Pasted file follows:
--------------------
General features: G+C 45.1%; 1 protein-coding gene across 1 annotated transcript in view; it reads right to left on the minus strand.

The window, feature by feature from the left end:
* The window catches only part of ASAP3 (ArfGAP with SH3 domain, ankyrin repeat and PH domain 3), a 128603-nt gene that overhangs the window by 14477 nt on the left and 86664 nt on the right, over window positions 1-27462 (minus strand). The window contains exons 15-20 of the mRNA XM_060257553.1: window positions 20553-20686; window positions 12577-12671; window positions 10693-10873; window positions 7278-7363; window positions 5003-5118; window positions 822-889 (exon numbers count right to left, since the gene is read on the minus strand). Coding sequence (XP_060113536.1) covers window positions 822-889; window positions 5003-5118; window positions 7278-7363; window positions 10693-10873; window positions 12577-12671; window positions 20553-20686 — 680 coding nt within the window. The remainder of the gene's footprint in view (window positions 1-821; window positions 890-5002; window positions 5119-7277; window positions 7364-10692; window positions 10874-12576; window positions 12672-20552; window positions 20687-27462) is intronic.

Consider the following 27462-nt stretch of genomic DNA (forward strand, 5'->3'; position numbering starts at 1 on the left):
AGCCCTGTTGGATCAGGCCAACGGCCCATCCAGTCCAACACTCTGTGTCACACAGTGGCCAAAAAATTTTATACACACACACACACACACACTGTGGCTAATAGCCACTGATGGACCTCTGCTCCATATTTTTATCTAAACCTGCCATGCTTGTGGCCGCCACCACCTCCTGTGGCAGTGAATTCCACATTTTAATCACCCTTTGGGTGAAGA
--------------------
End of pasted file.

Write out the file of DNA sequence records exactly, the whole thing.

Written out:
General features: G+C 45.1%; 1 protein-coding gene across 1 annotated transcript in view; it reads right to left on the minus strand.

The window, feature by feature from the left end:
* The window catches only part of ASAP3 (ArfGAP with SH3 domain, ankyrin repeat and PH domain 3), a 128603-nt gene that overhangs the window by 14477 nt on the left and 86664 nt on the right, over window positions 1-27462 (minus strand). The window contains exons 15-20 of the mRNA XM_060257553.1: window positions 20553-20686; window positions 12577-12671; window positions 10693-10873; window positions 7278-7363; window positions 5003-5118; window positions 822-889 (exon numbers count right to left, since the gene is read on the minus strand). Coding sequence (XP_060113536.1) covers window positions 822-889; window positions 5003-5118; window positions 7278-7363; window positions 10693-10873; window positions 12577-12671; window positions 20553-20686 — 680 coding nt within the window. The remainder of the gene's footprint in view (window positions 1-821; window positions 890-5002; window positions 5119-7277; window positions 7364-10692; window positions 10874-12576; window positions 12672-20552; window positions 20687-27462) is intronic.

Consider the following 27462-nt stretch of genomic DNA (forward strand, 5'->3'; position numbering starts at 1 on the left):
AGCCCTGTTGGATCAGGCCAACGGCCCATCCAGTCCAACACTCTGTGTCACACAGTGGCCAAAAAATTTTATACACACACACACACACACACTGTGGCTAATAGCCACTGATGGACCTCTGCTCCATATTTTTATCTAAACCTGCCATGCTTGTGGCCGCCACCACCTCCTGTGGCAGTGAATTCCACATTTTAATCACCCTTTGGGTGAAGA